No two musical instruments look exactly alike, and the subtle differences can be strikingly beautiful. Yet the craft of instrument making has always been relegated to a subordinate position, in the public eye, to the craft of music making.
Now a museum of design, the Smithsonian's Renwick, has given the instrument craftsman proper due with a splendid show called "The Harmonious Craft: American Musical Instruments."
There are 105 instruments in the show, made by 88 persons. "We tried to put together a show that demon strates to state of handcrafted instruments as it exists today, both as to quality and variety," says James Museum of History and Technology. Weaver, an associate curator at the [WORD ILLEGIBLE] The oldest object in the show dates from 1963.
Belonging to Israel Chorberg, American Ballet Theater's concertmaster, with an elegant inlaid medallion above the bridge.
For quality, there is the 1976 violin instruments as a cow's jawbone wired up to make sound, called a "progarmmable portable electronic ten sequence generator cow jawbone with functioning electronics." Or a harp that is a rectangular frame with metal wrenches strung up in it and pitched to the sequence of the scale. It is struck with wooden mallets and makes surprisingly beautiful sounds.
"The only ground rule for this show was that the object be handcrafted," said Weaver, who organized the show with the Renwick's director, Lloyd Herman. "The wrench harp is a perfectly legitimate percussion instrument, though I'll grant you about a 60 percent bet that the jawbone is a puton."
As a result of these limits, harpsichords are in, but pianos are out, because they are in part made mechanically. Likewise, recorders are in but flutes are out.
When the Renwick advertised for submissions last year, they received entries from about 300 instrument makers. The first step in the selection process was for entrants to sends lides or photos of three examples of their work. The entries say much about the character of present-day musical craftsmanship.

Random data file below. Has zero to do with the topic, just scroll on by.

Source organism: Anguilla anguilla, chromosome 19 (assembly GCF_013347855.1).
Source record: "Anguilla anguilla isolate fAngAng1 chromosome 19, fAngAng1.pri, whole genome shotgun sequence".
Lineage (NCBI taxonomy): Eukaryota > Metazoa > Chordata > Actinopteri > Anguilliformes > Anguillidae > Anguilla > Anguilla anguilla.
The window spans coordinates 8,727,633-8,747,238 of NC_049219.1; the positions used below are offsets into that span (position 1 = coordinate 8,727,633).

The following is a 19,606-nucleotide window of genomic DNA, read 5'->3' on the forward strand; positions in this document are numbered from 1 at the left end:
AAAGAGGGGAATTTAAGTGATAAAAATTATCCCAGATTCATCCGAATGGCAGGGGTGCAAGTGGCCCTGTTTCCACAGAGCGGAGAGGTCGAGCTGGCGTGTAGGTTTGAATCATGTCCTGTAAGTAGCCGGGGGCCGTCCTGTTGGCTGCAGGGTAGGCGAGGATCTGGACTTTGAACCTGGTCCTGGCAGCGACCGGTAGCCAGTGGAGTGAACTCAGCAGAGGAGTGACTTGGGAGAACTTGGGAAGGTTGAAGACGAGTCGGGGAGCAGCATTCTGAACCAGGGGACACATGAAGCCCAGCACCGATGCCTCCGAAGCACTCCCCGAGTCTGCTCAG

"We were deluged with guitars, which seem to be today's most popular instrument," said Weaver.
There are nine in the show, ranging from a French-style baroque instrument with an exquisite ivory rosette in the center; to a sleek, small electric guitar of maple, rosewood, brass and ivory. Both were made in 1977.
"Also, we see solid evidence of the boom in baroque instruments. There were recorders and harpsicords galore. It's amazing, because 30 years ago a good harpsicord was hard to find. But in 1949 two men in Boston, Frank Hubbard and William Dowd, set up a harpsicord shop in Boston and started training craftsmen, who then set up other shops all around the country. By now there must be 30 or 40 shops.
"Conventional string instruments are in shorter supply, on the other hand. That's because they require greater skill and refinement and also because musicians prefer the older ones. The varnish of the 17th-century Italian instruments simply cannot be duplicated today.
"Aside from violins, organs are the only other major instruments in which older ones are more valued."
Among the other highlights of the show:
A small wooden, gothic harp copied from a painting by Hans Memling.
A copy of the glass harmonica invented by Benjamin Franklin, for which Mozart wrote a composite.
A "one-time-only" set of clay and glass objects, beautifully designed, that are meant to be thrown off cliffs and which whistle before they crash at the bottom.
A wooden slit drum made of padauk, maple and walnut.
A 10-course lute with a beautiful, inlaid stripped bottom.
A so-called "cello" that is a sheet of metal bent by a steel string that connects 2 corners. By bending the metal, the composer can change the pitch while drawing a bow across the string.
The show runs through Aug. 5 and is free. Twenty-five of the instruments have been recorded, and can be heard on earphones at the Renwick. The music will be released on a record in December.